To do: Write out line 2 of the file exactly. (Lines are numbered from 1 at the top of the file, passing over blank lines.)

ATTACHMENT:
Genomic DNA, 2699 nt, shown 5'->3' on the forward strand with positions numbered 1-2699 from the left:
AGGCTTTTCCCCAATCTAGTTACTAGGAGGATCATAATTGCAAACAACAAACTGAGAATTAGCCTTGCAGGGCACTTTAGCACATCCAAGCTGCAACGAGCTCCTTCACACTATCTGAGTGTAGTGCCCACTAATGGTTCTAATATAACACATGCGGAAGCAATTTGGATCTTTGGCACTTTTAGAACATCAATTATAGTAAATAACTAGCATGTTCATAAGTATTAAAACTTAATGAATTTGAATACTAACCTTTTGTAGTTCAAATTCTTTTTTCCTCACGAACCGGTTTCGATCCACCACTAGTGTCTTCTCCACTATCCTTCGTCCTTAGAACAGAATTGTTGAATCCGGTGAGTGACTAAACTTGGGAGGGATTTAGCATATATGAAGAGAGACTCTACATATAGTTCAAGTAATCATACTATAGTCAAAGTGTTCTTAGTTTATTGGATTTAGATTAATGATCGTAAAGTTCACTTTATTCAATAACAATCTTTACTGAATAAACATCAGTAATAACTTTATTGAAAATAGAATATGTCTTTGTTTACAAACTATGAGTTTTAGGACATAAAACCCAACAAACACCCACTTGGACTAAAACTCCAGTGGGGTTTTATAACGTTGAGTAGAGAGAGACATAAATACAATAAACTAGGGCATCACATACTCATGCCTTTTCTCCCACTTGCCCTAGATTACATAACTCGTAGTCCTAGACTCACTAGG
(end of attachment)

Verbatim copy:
AGGCTTTTCCCCAATCTAGTTACTAGGAGGATCATAATTGCAAACAACAAACTGAGAATTAGCCTTGCAGGGCACTTTAGCACATCCAAGCTGCAACGAGCTCCTTCACACTATCTGAGTGTAGTGCCCACTAATGGTTCTAATATAACACATGCGGAAGCAATTTGGATCTTTGGCACTTTTAGAACATCAATTATAGTAAATAACTAGCATGTTCATAAGTATTAAAACTTAATGAATTTGAATACTAACCTTTTGTAGTTCAAATTCTTTTTTCCTCACGAACCGGTTTCGATCCACCACTAGTGTCTTCTCCACTATCCTTCGTCCTTAGAACAGAATTGTTGAATCCGGTGAGTGACTAAACTTGGGAGGGATTTAGCATATATGAAGAGAGACTCTACATATAGTTCAAGTAATCATACTATAGTCAAAGTGTTCTTAGTTTATTGGATTTAGATTAATGATCGTAAAGTTCACTTTATTCAATAACAATCTTTACTGAATAAACATCAGTAATAACTTTATTGAAAATAGAATATGTCTTTGTTTACAAACTATGAGTTTTAGGACATAAAACCCAACAAACACCCACTTGGACTAAAACTCCAGTGGGGTTTTATAACGTTGAGTAGAGAGAGACATAAATACAATAAACTAGGGCATCACATACTCATGCCTTTTCTCCCACTTGCCCTAGATTACATAACTCGTAGTCCTAGACTCACTAGG